Size:††††††††††††††††††† 4 to 5 feet in length, average weight 75 to 95 lbs.
Offspring:††††††††††† 4 to 6 pups.
∑ The Arctic wolf is also known as the white wolf.
∑ There are approximately 200 wild Arctic wolves left in the world, and 50 in captivity.
∑ Native American cultures have great respect for the wolf and its abilities.
∑ Cree Indians call wolves Mah-eh-coon, and believe that when the Northern lights shine, heavenly wolves visit the earth.
∑ Members of a wolf pack are very affectionate with each other.
The Arctic wolf is a subspecies of the gray wolf. Despite their reputation, wolves rarely attack people and are more likely to run away when they spot one. Theyíre extremely social animals who live and hunt in packs. The strongest male of the pack is the leader, known as the alpha male, and his mate is the alpha female. Packs are usually made up of the children of the male and female alpha wolves, but occasionally other relatives or even unrelated wolves will join. Wolves howl to maintain contact with the rest of the pack. They prey on caribou and musk ox, chasing after a herd and biting at the legs of a slower (a sick, old or juvenile) member. Wolves donít run great distances, and if they donít catch a herd member within about 1,000 yards, they often donít continue the chase. Pack size varies from an average of two to fifteen wolves, but sometimes as many as thirty. The wolf pack may travel up to 800 square miles in their search for food. If musk ox or caribou are not available, arctic wolves prey on lemmings and arctic hare.
Arctic wolves live in the harsh Arctic tundra, with winter temperatures that can dip as low as Ė73įC during the period when there is up to five months continual 24-hour darkness. The climate is harsh and these wolves are constantly on the move, searching out food. Because survival of this wolf subspecies is precarious, various sanctuaries have been set up to care for orphaned and injured Arctic wolves, including the International Wolf Center in Ely, Minnesota and the White Wolf Sanctuary in Tidewater, Oregon.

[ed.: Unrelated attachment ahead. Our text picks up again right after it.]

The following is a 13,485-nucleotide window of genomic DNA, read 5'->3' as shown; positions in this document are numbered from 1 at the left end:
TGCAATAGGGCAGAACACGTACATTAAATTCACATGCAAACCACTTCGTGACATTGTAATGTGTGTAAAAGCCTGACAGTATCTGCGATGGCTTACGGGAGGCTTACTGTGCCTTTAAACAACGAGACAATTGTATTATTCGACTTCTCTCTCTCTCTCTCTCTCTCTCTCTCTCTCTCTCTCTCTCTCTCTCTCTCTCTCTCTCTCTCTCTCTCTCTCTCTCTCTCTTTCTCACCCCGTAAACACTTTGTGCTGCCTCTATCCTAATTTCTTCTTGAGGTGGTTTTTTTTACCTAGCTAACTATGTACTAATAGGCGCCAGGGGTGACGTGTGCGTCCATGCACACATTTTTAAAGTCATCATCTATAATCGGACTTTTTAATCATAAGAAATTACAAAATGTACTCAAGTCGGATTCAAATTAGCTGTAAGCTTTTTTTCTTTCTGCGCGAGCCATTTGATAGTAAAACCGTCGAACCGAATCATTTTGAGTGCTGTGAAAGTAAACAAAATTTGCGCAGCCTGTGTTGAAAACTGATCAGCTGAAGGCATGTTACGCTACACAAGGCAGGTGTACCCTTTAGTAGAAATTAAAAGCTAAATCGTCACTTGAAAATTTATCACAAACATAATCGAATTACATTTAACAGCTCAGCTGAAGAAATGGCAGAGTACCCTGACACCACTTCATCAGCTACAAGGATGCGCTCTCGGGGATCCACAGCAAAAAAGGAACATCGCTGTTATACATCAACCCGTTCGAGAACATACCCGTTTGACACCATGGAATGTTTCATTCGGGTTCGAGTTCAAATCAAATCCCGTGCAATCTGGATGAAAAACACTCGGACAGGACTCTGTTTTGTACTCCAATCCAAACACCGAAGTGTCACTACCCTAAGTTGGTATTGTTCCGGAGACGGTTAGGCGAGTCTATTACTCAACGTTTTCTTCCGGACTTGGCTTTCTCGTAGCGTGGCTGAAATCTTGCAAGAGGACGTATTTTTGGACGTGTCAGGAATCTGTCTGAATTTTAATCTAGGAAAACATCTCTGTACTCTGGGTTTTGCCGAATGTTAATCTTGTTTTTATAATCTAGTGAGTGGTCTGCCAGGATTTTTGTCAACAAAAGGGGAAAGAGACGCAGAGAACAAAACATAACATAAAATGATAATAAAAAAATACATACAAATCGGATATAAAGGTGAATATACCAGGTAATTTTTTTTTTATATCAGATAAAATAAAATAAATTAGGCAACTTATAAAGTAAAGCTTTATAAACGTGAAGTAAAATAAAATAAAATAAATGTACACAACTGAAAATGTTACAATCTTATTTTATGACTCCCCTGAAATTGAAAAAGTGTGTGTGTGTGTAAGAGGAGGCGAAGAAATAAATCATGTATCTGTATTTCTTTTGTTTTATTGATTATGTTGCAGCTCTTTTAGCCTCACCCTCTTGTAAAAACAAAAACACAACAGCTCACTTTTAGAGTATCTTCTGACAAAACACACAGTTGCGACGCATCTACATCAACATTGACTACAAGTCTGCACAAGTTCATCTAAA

Courting begins when wolves reach the age of one or two, and lasts for a year before any mating occurs. Mating season for Arctic wolves is in March. Although wolf packs have a summer and a winter den, the pack digs a special den, usually of the burrow of another animal, enlarging upon it when the times comes for the alpha female to give birth. Gestation is 60 to 70 days and the newborns are tiny and helpless. Their eyes open in approximately two weeks and they become very playful, biting and jumping on their parents and siblings, who are extremely affectionate with the youngsters and will play with them, giving them a gentle nip if they get too rowdy. The pack members bring back food for the pups when they begin to eat solid food at the age of one month, and also baby-sit for the mother when she goes out to hunt. Between eight to ten weeks, the pups make their first appearance outside the den. Between one and two years, young wolves leave the pack to find a mate and to start their own pack. The life span of a wolf in the wild is ten to thirteen years, and seventeen years in captivity.